Monday, September 18, 2023

Australian State Suspends Human Rights Law to Detain More Children | TOME


Experts Fear ‘Irreversible Harm’ to Children in Queensland After Changes to Justice System Leave More in Detention

In recent years, Queensland has seen a concerning increase in the number of children being detained in the justice system. This alarming trend has been attributed to changes in the state’s justice system, leaving experts worried about the potential long-term consequences for these young individuals.

The changes in question involve a shift towards a more punitive approach, with an emphasis on detention rather than rehabilitation. This has resulted in a significant rise in the number of children being placed in detention centers, where they are exposed to an environment that can have lasting negative effects on their well-being.

One of the main concerns raised by experts is the potential for irreversible harm to be inflicted upon these children. Detention centers are known for their harsh conditions, which can lead to physical and psychological trauma. Studies have shown that prolonged periods of detention can have detrimental effects on a child’s mental health, leading to increased rates of anxiety, depression, and even self-harm.

Furthermore, the lack of access to education and support services within these facilities further exacerbates the problem. Children in detention often miss out on crucial educational opportunities, hindering their chances of successful reintegration into society upon release. Without proper support and guidance, these young individuals are at a higher risk of falling back into a life of crime, perpetuating a vicious cycle of incarceration.

Another issue highlighted by experts is the disproportionate impact on Indigenous children. Aboriginal and Torres Strait Islander youth are overrepresented in the justice system, with rates of detention significantly higher than their non-Indigenous counterparts. The changes to the justice system have only worsened this disparity, further marginalizing these already vulnerable children.

To address these concerns, experts are calling for a shift towards a more rehabilitative approach. They argue that investing in early intervention programs and community-based alternatives to detention would be more effective in addressing the underlying causes of juvenile offending. By focusing on prevention and providing support to at-risk children, it is believed that the cycle of incarceration can be broken, leading to better outcomes for both the individuals and society as a whole.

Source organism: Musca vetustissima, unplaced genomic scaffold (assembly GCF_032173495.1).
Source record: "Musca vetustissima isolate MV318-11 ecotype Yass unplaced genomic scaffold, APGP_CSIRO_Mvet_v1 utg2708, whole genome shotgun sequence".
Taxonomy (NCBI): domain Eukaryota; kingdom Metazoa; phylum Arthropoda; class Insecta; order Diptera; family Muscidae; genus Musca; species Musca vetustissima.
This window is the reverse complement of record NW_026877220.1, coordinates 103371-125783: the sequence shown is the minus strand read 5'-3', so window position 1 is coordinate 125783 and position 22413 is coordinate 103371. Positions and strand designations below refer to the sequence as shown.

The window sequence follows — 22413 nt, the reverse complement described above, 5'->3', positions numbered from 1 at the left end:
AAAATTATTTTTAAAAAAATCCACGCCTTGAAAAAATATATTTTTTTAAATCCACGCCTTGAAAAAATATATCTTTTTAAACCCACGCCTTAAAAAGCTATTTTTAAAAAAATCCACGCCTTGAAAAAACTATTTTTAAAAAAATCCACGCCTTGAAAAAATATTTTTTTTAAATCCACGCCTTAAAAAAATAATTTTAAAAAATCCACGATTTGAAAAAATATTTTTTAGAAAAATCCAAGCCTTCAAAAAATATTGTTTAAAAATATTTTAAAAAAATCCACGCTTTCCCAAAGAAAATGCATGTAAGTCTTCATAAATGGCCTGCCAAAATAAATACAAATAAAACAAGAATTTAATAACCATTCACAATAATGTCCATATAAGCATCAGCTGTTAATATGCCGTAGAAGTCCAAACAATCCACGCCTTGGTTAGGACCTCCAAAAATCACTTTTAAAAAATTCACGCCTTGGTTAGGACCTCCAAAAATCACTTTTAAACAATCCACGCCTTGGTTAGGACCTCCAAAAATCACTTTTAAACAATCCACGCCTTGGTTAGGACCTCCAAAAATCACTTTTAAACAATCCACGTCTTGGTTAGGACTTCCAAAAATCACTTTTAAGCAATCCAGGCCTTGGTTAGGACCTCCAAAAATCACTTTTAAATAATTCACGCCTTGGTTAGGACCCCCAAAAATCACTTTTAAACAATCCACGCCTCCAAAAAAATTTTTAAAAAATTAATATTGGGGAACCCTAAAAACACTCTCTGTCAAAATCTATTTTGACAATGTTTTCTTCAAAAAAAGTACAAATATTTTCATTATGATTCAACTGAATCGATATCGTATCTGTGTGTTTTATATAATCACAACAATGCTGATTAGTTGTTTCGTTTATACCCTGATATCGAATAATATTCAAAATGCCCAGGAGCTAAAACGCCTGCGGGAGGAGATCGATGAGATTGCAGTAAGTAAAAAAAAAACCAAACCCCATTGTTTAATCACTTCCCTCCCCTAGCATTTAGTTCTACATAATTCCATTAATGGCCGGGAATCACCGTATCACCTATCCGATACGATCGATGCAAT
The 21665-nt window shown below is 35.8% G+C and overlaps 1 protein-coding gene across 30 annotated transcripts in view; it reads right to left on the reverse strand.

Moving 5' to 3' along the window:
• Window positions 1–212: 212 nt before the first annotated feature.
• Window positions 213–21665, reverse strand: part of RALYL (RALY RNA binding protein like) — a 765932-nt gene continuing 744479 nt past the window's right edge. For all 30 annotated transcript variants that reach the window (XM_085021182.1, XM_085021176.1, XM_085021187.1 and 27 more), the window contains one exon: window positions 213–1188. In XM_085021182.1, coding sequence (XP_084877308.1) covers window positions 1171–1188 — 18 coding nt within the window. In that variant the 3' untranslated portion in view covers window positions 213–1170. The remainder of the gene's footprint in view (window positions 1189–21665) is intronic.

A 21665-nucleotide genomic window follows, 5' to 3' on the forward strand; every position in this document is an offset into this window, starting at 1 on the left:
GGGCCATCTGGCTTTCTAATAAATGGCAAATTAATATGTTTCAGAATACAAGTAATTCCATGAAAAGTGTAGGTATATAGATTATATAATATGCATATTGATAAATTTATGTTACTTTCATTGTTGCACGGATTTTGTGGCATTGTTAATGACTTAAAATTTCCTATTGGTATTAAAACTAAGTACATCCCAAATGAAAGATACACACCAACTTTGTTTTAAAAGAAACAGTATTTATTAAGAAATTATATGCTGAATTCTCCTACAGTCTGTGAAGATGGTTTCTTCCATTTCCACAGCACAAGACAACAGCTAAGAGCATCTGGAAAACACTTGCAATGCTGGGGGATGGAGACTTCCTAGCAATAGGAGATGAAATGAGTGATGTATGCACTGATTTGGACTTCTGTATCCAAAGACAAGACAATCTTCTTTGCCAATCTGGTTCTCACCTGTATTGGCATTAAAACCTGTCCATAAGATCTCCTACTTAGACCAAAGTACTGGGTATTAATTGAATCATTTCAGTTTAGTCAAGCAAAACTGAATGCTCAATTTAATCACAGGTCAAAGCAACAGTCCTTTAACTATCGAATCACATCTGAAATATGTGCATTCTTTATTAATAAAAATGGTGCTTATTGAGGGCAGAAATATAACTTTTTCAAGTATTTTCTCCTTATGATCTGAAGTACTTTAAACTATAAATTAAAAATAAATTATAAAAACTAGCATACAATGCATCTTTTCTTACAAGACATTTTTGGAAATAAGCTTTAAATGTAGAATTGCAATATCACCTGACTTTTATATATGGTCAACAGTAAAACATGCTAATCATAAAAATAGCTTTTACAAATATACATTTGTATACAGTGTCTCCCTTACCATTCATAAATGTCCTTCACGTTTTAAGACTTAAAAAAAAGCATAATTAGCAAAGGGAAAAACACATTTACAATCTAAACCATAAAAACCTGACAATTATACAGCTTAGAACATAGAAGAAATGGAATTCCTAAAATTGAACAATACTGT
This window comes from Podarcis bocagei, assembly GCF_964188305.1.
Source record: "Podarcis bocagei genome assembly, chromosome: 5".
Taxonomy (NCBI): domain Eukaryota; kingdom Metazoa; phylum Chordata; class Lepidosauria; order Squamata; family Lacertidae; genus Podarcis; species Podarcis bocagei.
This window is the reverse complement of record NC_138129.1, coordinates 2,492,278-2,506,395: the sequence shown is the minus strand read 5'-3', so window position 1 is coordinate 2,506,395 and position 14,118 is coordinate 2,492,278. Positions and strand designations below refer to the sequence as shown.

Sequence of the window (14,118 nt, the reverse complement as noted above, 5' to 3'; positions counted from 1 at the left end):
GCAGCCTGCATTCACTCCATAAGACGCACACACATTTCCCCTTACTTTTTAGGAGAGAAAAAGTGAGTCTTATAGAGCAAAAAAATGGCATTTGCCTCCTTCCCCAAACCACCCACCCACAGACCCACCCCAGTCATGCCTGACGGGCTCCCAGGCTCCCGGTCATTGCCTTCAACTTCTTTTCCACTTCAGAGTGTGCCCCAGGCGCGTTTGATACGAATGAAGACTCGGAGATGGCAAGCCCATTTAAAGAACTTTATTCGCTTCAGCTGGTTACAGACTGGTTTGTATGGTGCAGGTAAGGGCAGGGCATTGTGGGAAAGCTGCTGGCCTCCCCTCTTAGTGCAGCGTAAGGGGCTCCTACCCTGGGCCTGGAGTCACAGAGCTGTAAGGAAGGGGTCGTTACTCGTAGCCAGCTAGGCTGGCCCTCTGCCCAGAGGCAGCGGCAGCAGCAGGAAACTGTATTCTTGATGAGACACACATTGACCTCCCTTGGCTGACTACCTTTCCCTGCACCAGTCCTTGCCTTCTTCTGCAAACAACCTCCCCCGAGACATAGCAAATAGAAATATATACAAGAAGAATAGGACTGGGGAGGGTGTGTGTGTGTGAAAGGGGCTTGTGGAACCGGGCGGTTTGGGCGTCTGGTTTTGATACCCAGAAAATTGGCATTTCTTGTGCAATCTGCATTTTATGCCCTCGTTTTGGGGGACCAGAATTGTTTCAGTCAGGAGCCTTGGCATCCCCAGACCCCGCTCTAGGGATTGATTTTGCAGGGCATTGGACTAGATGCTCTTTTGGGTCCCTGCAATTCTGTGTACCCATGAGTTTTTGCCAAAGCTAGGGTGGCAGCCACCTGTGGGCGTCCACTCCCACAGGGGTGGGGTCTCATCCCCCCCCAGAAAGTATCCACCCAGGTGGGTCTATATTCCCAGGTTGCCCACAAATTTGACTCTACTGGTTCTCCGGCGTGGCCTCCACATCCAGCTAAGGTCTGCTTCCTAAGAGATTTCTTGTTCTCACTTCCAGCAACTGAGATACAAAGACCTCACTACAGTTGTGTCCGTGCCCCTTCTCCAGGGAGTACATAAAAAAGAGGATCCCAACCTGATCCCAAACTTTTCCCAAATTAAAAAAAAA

Additionally, experts stress the importance of ensuring that children in detention have access to quality education and support services. By providing them with the necessary tools and opportunities for personal growth, these young individuals can develop the skills needed to reintegrate successfully into society upon release. This not only benefits the individual but also reduces the likelihood of reoffending, ultimately creating safer communities.

In conclusion, the changes to Queensland’s justice system have had a detrimental impact on children, leaving experts concerned about the potential long-term consequences. The punitive approach, focused on detention rather than rehabilitation, has resulted in increased rates of incarceration and exposed these young individuals to harmful conditions. To address this issue, experts are calling for a shift towards a more rehabilitative approach, with a focus on early intervention and community-based alternatives to detention. Additionally, ensuring access to education and support services within detention centers is crucial for the well-being and successful reintegration of these children. By prioritizing the needs of these vulnerable individuals, we can work towards breaking the cycle of incarceration and creating a brighter future for Queensland’s youth.

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